GST Relativities of the Australian States

GST Relativities of the Australian  States

by David Archibald

28 March 2017

 

The Nation is afflicted at all levels by a political class which is stupid and clueless. That affliction manifests itself in more and more ways as the days pass. One stupidity which is particularly galling to people west of the Nullabor is the way GST revenue is carved up between the states and territories. Figure 1 following shows how WA’s share has fallen over the last 10 years:

Figure 1: GST share by state and territory relative to population

The WA Government, now controlled by left-leaning unions, calculates that WA was shortchanged by $4.7 billion in the 2016 budget year. The loss over five years going forward is estimated to be $17.8 billion as per Figure 2:

Figure 2: WA GST shortfall going forward to 2020

Not shown in Figure 1 is the data for the NT, because it would have blown out the scale. For the 2016-17 year, the NT will be getting 5.28x what it should be getting relative to population, up from 4.16x in 2000-01.  In the fifteen years of data, South Australia and Tasmania have always got more than their fair share of the GST revenue, now up to 1.2x and 1.76x respectively. Perhaps the biggest insult is that the wealthy, clean and civilised ACT gets 1.28x its fair share.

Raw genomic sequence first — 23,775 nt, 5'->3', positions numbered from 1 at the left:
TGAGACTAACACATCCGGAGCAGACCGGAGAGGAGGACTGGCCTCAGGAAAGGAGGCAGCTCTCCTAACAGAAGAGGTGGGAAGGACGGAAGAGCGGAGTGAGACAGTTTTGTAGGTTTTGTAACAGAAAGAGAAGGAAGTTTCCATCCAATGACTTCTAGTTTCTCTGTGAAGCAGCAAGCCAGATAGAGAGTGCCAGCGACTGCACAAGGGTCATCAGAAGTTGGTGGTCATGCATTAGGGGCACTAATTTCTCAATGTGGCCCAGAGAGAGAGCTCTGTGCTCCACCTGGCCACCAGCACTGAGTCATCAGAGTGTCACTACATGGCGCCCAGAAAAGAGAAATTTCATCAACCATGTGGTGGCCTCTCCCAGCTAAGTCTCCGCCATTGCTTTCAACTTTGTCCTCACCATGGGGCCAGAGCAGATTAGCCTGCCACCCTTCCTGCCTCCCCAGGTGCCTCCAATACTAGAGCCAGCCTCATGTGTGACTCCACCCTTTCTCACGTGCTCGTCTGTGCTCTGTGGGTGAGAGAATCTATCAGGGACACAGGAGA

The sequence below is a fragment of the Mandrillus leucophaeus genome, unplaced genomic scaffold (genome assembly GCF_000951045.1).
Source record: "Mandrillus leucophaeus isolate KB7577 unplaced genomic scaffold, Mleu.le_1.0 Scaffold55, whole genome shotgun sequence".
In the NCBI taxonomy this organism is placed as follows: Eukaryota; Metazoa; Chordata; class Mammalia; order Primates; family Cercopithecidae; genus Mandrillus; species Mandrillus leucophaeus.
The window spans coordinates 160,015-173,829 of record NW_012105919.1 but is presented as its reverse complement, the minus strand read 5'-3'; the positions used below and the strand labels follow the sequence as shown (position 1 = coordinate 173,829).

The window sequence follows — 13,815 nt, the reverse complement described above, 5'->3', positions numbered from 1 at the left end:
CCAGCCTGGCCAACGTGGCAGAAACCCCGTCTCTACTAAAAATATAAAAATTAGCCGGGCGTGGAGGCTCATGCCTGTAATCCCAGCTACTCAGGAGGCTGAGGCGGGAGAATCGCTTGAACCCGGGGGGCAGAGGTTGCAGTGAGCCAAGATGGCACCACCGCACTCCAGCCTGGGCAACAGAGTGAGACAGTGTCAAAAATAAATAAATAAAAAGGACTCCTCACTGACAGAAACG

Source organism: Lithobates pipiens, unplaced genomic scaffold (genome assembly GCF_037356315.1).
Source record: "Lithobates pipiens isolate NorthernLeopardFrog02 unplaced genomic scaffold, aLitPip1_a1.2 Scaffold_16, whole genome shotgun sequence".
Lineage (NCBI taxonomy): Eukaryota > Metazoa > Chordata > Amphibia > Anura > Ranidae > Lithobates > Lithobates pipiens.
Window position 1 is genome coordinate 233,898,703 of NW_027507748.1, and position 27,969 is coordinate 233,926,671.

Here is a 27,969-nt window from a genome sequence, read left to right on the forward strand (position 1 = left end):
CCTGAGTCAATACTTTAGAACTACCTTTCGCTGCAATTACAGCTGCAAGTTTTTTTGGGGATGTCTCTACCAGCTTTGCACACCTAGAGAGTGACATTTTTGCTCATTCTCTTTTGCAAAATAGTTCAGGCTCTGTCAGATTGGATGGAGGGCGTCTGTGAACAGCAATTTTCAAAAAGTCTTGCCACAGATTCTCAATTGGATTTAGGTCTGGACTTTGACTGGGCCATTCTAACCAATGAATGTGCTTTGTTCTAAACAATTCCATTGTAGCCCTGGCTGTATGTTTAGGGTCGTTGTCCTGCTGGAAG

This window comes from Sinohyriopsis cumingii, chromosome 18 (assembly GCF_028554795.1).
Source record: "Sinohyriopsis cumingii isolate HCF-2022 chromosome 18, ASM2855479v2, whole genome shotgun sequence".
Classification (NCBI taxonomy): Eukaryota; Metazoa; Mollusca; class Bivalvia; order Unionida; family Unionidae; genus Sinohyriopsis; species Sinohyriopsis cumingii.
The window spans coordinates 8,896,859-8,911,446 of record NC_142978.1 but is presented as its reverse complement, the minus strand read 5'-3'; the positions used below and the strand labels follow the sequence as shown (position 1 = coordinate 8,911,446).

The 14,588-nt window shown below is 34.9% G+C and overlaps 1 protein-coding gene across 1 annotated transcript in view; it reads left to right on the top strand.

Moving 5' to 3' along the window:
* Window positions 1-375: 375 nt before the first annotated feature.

The GST carve-up under the Grants Commission is simply a wealth transfer exercise — socialism that rewards the idiotic antics of the South Australian and Tasmanian governments. It is well past time to close it down -– no tweaking.

Figure 3:  Australian annual population growth by source

To add insult to injury, WA’s unemployment rate is now 6.5% because the mining boom continues to wind down. But population growth is still galloping along at 1.5% per annum. Figure 3 above shows continued high and unnecessary immigration is the source of that unemployment pressure.

Figure 4:  House prices by capital city, quarterly from 2002, thousand dollars

Continued low interest rates combined with high immigration have pushed up house prices as shown by Figure 4 above. Sydney house prices have doubled in the last eight years.

Figure 5: Housing value as a percentage of disposable income

Lastly, Figure 5 shows that Australian housing prices, relative to income, are twice what they were 20 years ago. Most other countries are well off the peaks established in their housing bubbles. Australia is still near its peak and on a par with China’s housing bubble.

 

David Archibald is the author of American Gripen: The Solution to the F-35 Nightmare